I have written and posted about shavasana (savasana) before.  This asana can be used to start a class or be done anywhere in the sequence that you see fit to use it.  It is used in many yoga classes as the final pose.  I think of it as a Challenging Easy Pose.  It is a challenge because many of us have busy lives and things to do all the time.  Many of us have a lot to think about.  Many of us are challenged with quieting the mind.  Not necessarily having no thoughts because I am not sure that is even possible, but not having a lot of chatter in the mind.  Having focused thoughts.  The thoughts focusing on breath, body, and the practice just experienced.  Some people are further challenged with just being still.  So in addition to the busy, moving mind, there is the busy, moving body.  For some just relaxing and not fidgeting is a challenge.  I find that being comfortable really helps.  When doing shavasana as the final pose, I instruct my students to put on their jackets, if they want.  I encourage them bring blankets.  I almost plead with them to bring sock, nice, comfy, fluffy socks — and use them during shavasana.

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Also air moving around your more than 7000 nerve endings (in each foot) might distract you.  With many yoga classes there are some standing poses, so you’ve activated the nerves in the feet.  Perhaps sensitized the feet during the class.  So nice socks could help keep the distraction to a minimum. COMFY socks might help bring some calm back to those nerves.  So if possible use warm and comfortable socks.  Not dress socks, because those do not help with warmth.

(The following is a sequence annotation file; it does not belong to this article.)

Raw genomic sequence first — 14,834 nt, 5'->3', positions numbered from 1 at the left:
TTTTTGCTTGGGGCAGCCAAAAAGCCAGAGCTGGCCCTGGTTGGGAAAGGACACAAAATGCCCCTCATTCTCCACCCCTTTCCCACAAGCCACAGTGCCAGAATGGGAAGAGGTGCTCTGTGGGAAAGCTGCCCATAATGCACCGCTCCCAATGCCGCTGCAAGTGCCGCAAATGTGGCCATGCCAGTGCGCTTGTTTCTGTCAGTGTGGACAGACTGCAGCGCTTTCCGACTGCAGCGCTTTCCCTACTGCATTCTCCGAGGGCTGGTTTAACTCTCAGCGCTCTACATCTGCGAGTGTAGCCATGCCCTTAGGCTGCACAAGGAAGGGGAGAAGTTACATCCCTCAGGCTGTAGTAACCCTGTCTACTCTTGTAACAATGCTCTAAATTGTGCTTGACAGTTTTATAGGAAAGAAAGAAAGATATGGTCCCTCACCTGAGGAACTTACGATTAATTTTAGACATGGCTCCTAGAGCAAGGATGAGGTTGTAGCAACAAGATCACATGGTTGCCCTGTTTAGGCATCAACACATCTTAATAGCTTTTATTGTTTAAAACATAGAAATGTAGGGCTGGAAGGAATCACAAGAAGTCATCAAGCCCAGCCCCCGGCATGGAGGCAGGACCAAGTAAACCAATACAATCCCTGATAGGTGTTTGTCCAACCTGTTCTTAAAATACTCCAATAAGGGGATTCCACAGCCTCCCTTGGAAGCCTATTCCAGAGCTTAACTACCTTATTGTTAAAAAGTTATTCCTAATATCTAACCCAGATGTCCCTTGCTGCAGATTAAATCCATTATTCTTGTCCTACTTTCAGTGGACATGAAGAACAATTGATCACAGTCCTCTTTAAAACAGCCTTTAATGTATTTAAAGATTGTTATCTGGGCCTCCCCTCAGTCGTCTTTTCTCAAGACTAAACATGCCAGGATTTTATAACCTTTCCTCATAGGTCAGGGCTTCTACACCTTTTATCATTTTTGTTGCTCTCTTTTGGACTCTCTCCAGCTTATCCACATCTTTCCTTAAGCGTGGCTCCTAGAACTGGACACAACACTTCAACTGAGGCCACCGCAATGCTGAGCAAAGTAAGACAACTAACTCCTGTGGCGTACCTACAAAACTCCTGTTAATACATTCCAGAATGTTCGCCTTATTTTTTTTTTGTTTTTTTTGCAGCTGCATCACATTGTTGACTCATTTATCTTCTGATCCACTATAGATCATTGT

I am not sure the ancient yogis would endorse or even agree with such a recommendation, but I think of socks as a prop to help me achieve the purpose of the pose.  If props are used and recommended for other poses why not shavasana.  I do know that some people use bolsters when they are available, so why not use socks?

For me, once I started using socks, my shavasana changed.  I hadn’t even really thought about my feet affecting the pose until one day I decided to put on socks.  The few students of mine that have decided to use socks during their shavasana mentioned how it made a difference.  We all marvel at how it did!

So . . . whether you love shavasana or not . . . whether you are challenged by it or not . . . I suggest trying it with socks on.  See what you think.  Then let me know.

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Being Content – The Second Niyama

Posted by terrepruitt on March 9, 2016

Ahhhh Santosha, the second niyama.  The niyamas and the yamas are the second and first limb of the Eight Limbs of Yoga.  As with many things there is often more to it than what is popular knowledge.  Most people are familiar with yoga, in the sense that they know it has to do with stretching.  Many people will even say, “I am not flexible enough to do yoga.”  Ha . . . that is probably more true than they know.  Tee hee.  But, actually they are just referring to the physical aspect because, again, that is what is popular knowledge.  To me, that is fine, just knowing yoga as a physical practice is fine.  In fact, if that is all you want to do when you think of yoga, that is fine too.  I am not here to say you have to do yoga a certain way or that you have to practice all the limbs or you aren’t doing real yoga — in fact, to say that, in MY opinion — is not practicing “real” yoga.  Ha . . . so intertwined it all is.  But anyway . . Eight Limbs . . . More To Yoga Than Just Asana.  The first two limbs (yama and niyama) are rules and observances.  There are five of each.  I have posted a bit about the five yamas and now I am working my way through the five niyamas.  This post is about the second one — Santosha, contentment.